An X Prize competition focuses attention on the moon, and potentially on its vast resources, turning the moon into a new target for entrepreneurs. Billionaire and serial entrepreneur Naveen Jain heads one of several companies vying for the $3million in prize money available for achieving several milestones.
The winning team will be the first team to send a commercial spacecraft to the moon, travel at least 500 meters on, under, or over the surface and transmit HD images and video back to earth, all by December 31, 2015. The competition also offers bonus prizes, and there are several milestone prizes for specific tasks completed on earth or in space.
Jain is the 55-year-old co-founder of Moon Express, a Mountain View, CA company planning to send commercial robots to the moon by the end of 2015. He believes the moon’s vast mineral wealth and reserves of helium-3 make lunar prospecting a viable way to address resource challenges here on Earth.
The great leaps in technology since the Apollo-Saturn missions make many new things possible Jain said. He cited the exponential growth in computing power over the past 50 years as an example.
Jain also spoke of replacing a “mind-set of scarcity” and replacing it with a “mindset of abundance” to make big things happen here on Earth. The ability to exploit the moon’s resources could cause just such a change.
Moon Express is set to complete its moon launch in the second half of 2015, for a cost of under $50 million. If a company with 50 employees can put together the software and hardware to land on the moon it would be a “singular event” in Jain’s words.
Moon Express is hardly the only contestant in this new moon race. Other Silicon Valley firms, including Planet Labs and Masten Space Systems, are also looking to exploit the moon’s mineral wealth. China recently put a rover on the moon.
Speaking on the current state of space exploration, Jain said that the “baton has been passed from government to the private sector.” An entrepreneurial spirit is now needed to do things at a lower cost and build a business. A group of entrepreneurs might be well positioned now to regard the moon as a new target for business ventures.
The Lunar X Prize Competition, sponsored by Google’s X Prize Foundation, includes 18 teams from around the world. The Foundation was established to address pressing global challenges by running high-profile competitions designed to stimulate research and development. Other X-Prize competitions have focused on robotics, artificial intelligence and reusable spacecraft.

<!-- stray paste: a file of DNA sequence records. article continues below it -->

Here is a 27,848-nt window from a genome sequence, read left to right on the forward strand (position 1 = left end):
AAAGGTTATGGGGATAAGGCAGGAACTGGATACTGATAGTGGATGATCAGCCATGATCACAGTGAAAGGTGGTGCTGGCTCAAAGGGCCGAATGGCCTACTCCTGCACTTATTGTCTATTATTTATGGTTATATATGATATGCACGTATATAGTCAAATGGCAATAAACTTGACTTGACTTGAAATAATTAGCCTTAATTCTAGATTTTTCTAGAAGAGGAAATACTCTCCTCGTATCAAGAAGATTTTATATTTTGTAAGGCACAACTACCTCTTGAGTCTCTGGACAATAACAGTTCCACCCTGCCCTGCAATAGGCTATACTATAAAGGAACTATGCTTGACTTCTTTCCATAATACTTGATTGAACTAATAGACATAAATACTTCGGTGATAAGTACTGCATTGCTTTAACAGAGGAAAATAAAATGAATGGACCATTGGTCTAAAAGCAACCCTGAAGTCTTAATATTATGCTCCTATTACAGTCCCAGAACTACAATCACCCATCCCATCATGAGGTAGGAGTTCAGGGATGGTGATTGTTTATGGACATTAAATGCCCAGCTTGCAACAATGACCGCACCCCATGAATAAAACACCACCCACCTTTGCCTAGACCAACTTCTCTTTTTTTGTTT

Accomplishing the goals of the Lunar X Prize competition would be the beginning of a larger process. Jain said that once the competition goals are achieved there could be a second and a third mission designed to bring things back.
The race for the moon will be covered by two television networks. The Discovery Channel and the Science Channel have signed on to broadcast the landings and the live streaming image in addition to tracking and covering the efforts of several Lunar X Prize teams.
An economic incentive for visiting the moon is not hard to uncover. The moon is rich in gold, cobalt, iron, platinum, helium-3 and palladium, said Jain. Helium-3 is a potential source of fuel for fusion reactors, should they become commercially viable. The value of those resources, if they can be economically brought back to earth makes the moon a logical target for commercial ventures.
Jain says that helium-3, rare on Earth but abundant on the moon, might be so abundant that it could supply Earth’s energy needs for 10,000 years by powering fusion reactors. Platinum is also quite rare on earth but thought to exist in abundance on the moon. That platinum, Jain said, could be useful in a variety of electronic devices.
The resources cited by Jain make the moon a logical new target for entrepreneurs. Incentives like the Lunar X Prize, and the associated press attention, make competition to explore the moon something worth doing.
By Chester Davis